Schematic ANFD with barrier isolatorAgitated Nutsche filter Dryers (ANFD's) are widely used in the paint, pharmaceutical, chemical and R&D laboratory industries for the filtration and drying of active pharmaceutical ingredients (API) and chemical compounds. Plant managers understand that ANFD's offer a huge production efficiency benefits in that the filtration and dryer occurs in the same sealed unit, reducing media transfer losses and improving finished product quality.

During the ANFD filtration process, filtration occurs under vacuum or pressure in a closed vessel. After filtration, the processed media is dried into a cake substance. This operation has thus won favour by modern plant engineers as safety requirements and environmental concerns of solvent evaporation are addressed by the single unit.

A typical S2 ANFD consists of a dished vessel with a perforated filter plate/trolley which is typically mounted at the bottom of the vessel. The entire vessel is kept at the desired temperature by using a heating jacket, jacketed bottom dish and/or a stirrer (blade and shaft) through which heat transfer media can flow. Clearly, the vessel is made completely leak-proof for vacuum or pressurized service and typically complies to international pressure equipment directives/regulations.

During operation, the multipurpose S2 ANFD agitator performs a number of 3-axis operations with movement in axes both parallel and perpendicular to the shaft and importantly slurry contents can be kept fluidized until most of the mother liquor is filtered out. Repetitive washing, filtering and cake processing is conducted by a variety of reslurrying and vacuum techniques until the desired uniform cake consistency is created. This cake is then discharged by lowering the agitator and rotating it in such a manner that it brings the cake towards the vessel discharge port.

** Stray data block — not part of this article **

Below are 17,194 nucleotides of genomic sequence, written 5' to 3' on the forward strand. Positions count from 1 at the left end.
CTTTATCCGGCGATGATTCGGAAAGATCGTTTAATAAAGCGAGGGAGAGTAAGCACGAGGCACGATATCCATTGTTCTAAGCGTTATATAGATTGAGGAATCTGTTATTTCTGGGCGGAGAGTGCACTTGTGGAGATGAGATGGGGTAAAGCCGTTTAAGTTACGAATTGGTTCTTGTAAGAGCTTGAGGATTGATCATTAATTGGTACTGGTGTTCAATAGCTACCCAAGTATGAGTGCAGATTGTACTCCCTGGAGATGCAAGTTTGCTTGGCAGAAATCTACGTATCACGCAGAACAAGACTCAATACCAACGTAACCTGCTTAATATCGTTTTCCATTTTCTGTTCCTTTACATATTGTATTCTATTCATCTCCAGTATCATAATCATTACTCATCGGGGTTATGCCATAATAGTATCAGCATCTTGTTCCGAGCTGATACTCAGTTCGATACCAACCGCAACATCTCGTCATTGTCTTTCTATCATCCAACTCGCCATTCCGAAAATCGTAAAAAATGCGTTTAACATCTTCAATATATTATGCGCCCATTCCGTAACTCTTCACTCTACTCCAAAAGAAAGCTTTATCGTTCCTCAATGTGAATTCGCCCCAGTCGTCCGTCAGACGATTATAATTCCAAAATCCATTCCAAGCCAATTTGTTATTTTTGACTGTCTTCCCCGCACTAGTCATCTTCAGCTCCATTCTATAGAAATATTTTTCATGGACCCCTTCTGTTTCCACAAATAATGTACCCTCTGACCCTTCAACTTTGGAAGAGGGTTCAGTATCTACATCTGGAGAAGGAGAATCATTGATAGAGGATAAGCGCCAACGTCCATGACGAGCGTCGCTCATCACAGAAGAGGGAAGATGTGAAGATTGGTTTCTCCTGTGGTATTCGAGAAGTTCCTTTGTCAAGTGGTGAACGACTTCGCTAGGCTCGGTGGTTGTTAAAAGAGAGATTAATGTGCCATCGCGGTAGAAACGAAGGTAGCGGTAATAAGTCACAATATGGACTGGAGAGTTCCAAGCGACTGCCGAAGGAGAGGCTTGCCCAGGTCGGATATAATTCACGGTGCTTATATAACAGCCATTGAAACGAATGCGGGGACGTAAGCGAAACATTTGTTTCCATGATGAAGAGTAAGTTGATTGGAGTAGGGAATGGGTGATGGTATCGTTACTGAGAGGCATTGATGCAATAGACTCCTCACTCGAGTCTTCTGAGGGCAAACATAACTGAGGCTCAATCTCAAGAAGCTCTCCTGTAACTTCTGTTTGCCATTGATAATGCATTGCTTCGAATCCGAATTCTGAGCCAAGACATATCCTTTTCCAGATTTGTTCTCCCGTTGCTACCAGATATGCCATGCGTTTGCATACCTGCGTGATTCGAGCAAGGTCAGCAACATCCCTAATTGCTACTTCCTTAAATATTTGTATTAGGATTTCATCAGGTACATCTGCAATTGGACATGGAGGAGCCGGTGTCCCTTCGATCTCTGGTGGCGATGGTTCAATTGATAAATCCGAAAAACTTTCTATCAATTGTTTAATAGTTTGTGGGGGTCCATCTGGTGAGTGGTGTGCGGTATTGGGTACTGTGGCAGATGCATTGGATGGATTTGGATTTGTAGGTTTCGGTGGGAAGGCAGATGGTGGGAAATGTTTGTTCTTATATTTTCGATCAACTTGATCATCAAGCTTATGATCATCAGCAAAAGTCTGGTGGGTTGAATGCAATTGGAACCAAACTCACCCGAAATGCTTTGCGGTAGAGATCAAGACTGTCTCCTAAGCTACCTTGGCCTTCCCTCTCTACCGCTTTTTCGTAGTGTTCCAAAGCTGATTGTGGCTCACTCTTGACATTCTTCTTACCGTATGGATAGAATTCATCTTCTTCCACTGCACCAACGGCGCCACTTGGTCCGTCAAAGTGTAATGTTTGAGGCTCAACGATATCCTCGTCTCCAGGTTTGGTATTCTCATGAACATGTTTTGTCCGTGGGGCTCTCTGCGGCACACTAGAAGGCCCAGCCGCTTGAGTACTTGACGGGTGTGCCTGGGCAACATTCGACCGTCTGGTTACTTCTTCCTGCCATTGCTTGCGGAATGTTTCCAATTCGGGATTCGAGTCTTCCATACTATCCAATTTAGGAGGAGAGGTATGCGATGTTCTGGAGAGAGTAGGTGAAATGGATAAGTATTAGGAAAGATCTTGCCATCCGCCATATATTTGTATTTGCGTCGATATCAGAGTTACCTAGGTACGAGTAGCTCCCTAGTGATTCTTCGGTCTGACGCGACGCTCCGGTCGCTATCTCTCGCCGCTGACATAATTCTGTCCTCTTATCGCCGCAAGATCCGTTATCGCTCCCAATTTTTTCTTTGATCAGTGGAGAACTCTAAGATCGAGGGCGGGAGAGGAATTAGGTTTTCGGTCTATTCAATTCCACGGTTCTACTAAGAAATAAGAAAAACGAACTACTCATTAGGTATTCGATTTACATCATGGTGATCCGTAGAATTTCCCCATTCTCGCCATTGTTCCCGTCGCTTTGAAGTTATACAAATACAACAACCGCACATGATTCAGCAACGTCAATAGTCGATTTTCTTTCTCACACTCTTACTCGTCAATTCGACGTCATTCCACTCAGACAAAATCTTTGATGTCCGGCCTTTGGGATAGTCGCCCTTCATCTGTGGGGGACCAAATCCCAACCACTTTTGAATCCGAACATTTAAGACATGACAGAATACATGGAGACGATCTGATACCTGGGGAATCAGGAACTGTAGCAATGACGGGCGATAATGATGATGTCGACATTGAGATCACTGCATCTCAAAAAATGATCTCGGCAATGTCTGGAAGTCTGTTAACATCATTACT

Unfortunately, all known ANFD designs to date suffer, to some degree, from residue cake left in the vessel and/or on the filter plate/assembly. After the ANFD paddles discharge the bulk of the cake through the discharge orifice, a small layer of cake (around 10-15mm thick) is left in on the filter, given the filter is positioned beneath the paddle, and is thus this cake is scrapped/wasted. For expensive pharmaceutical products this waste is very costly. Not only is this issue a commercial problem for the plant, it is invariably a quality issue as left over cake creates cross contamination risk/potential for the next batch, and a safety issue as operators are potentially exposed to dangerous substances.

The team at S2 and its associated group of companies, has addressed these conventional ANFD problems by creating an innovative ANFD with an integral low-profile barrier isolator. The advantages and features are discussed below.